What is Branding Really

“If your goal is to “brand” your product, you’ll need a memorable message and sufficient weekly frequency. Do you have them? Branding is accomplished only when you have a salient message that is repeated with enough frequency to become securely stored in the hard drive of the brain.” - The Wizard 

People say the word "branding" as though it's a mysterious and complex proposition. But when you peel off all the layers of hype, it comes down to this - if Advertising is "getting your name out," then Branding is simply "attaching something to your name." 

A brand is simply the sum total of all the mental associations, good and bad that are triggered by a name. What does your name stand for in the mind of the public? What are the associations triggered by "(fill in your name here)?"

The simple truth is that the advertiser's message, itself, is far more important than the vehicle of its delivery. Successful Branding depends upon your ability to speak to the customer in the language of the customer about what matters to the customer.

The goal of Branding is simply to be the name that the customer thinks of immediately, and feel best about, whenever they, or anyone who they know, needs what you sell. Branding is about the message.

Branding is far from new. Ivan Pavlov won a Nobel Prize for his research into branding in 1904. Remember the story? Day after day, Pavlov would ring a bell as he rubbed meat paste onto the tongue of a dog. The dog soon began to associate the taste of the meat with the sound of the bell until salivation became the dog’s conditioned response. In psychological terms, this is known as, "the implantation of an associative memory." In other words, "branding" in all its glory.

Psychologically branding is to implant an associative memory in combination with a recall cue. What is an associative memory? An associative memory is a memory, which has become linked to another memory. Your favourite song might be linked to the night you met the love of your life. Every time you hear that song, you remember the night.

Or If I say, "It’s a Steve Irwin (The Crocodile Hunter) kind of restaurant," you immediately think of the place as being, "wild, over the top, exciting, and loud" right? Your assumptions about the restaurant would be anchored to your feelings about the image of Steve Irwin.

To frequently and consistently associate the restaurant with Steve Irwin would be to implant an associative memory into the mind. Branding.

There are three keys to implanting an associative memory into the mind of the customer:

First Key: Consistency

Pavlov never offered food without ringing the bell, and he never rang the bell without offering food. In other words, Pavlov did not keep changing the campaign. He didn’t say “hmmmm, maybe this here is a visual dog.” He didn’t say, “This ain’t workin’ let’s try something different, the dog don’t seem to get the bell thing.” He knew he would have to be consistent. Never ring the bell without giving the dog meat. Never give meat without ringing the bell. He also knew he was going to have to do it frequently.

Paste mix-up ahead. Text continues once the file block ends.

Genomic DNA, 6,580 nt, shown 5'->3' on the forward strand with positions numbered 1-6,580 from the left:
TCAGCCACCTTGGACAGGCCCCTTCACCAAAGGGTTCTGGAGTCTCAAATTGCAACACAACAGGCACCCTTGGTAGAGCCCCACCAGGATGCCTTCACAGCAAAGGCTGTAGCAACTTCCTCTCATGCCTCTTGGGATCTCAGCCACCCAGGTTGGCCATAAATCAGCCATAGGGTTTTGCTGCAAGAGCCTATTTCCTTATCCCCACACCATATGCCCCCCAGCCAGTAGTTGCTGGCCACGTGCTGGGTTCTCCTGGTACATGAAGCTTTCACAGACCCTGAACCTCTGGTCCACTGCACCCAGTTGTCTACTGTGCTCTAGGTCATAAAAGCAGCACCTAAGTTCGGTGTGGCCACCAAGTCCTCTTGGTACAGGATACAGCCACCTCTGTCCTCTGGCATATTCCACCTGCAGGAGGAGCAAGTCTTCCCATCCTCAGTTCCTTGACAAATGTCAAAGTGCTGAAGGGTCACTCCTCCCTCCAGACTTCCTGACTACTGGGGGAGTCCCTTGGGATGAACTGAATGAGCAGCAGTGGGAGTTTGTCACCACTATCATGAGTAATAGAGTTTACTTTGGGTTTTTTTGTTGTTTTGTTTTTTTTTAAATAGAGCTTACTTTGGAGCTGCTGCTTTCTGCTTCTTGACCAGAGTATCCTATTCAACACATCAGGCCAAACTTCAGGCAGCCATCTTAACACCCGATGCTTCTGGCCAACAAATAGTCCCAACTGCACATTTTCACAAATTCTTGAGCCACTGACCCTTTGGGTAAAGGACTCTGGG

Second Key: Frequency

Pavlov did it day … after day … after day … after day. 

Everybody gets Consistency and Frequency when it comes to Branding. Where they always lose out is ANCHORING.

Third Key: Anchoring

When implanting an associative memory, the recall cue (in Pavlov’s case the bell) must be associated with a memory, which is already anchored in the mind. (The dog’s love for the taste of meat.)


Do not tie your rope to something that isn’t already in the heart of the customer. Pavlov’s branding campaign was anchored to the dog’s love for the taste of meat. If the dog didn’t love meat, the frequent and consistent ringing of the bell would have produced no response… OTHER THAN TO IRRITATE THE DOG!

The dog would have said, “I hate advertising. Would you cut it out with the bell?”
Is your recall cue, slogan, positioning statement or other repetitious element tied to an anchor in the heart of your customer? Or are you just irritating the dog? Most people are just irritating the dog...and that’s why so many people say “I hate advertising.” That’s Broca talking. People hate BAD advertising. People hate predictable, boring, cliché advertising. But advertisers love it. They say “I’m paying for all these ads. Let’s talk about me, me, me. My company. My product. My fast friendly service. People should care about ME!” Well, guess what? They DON’T!

If you desire a specific response from the buying public, you must tie your identity to an emotional anchor that's already known to elicit the desired response. If you make such an association consistently and frequently, branding will occur. But don't expect too much too soon. It takes a lot of repetition to train the public. Do you have the patience?

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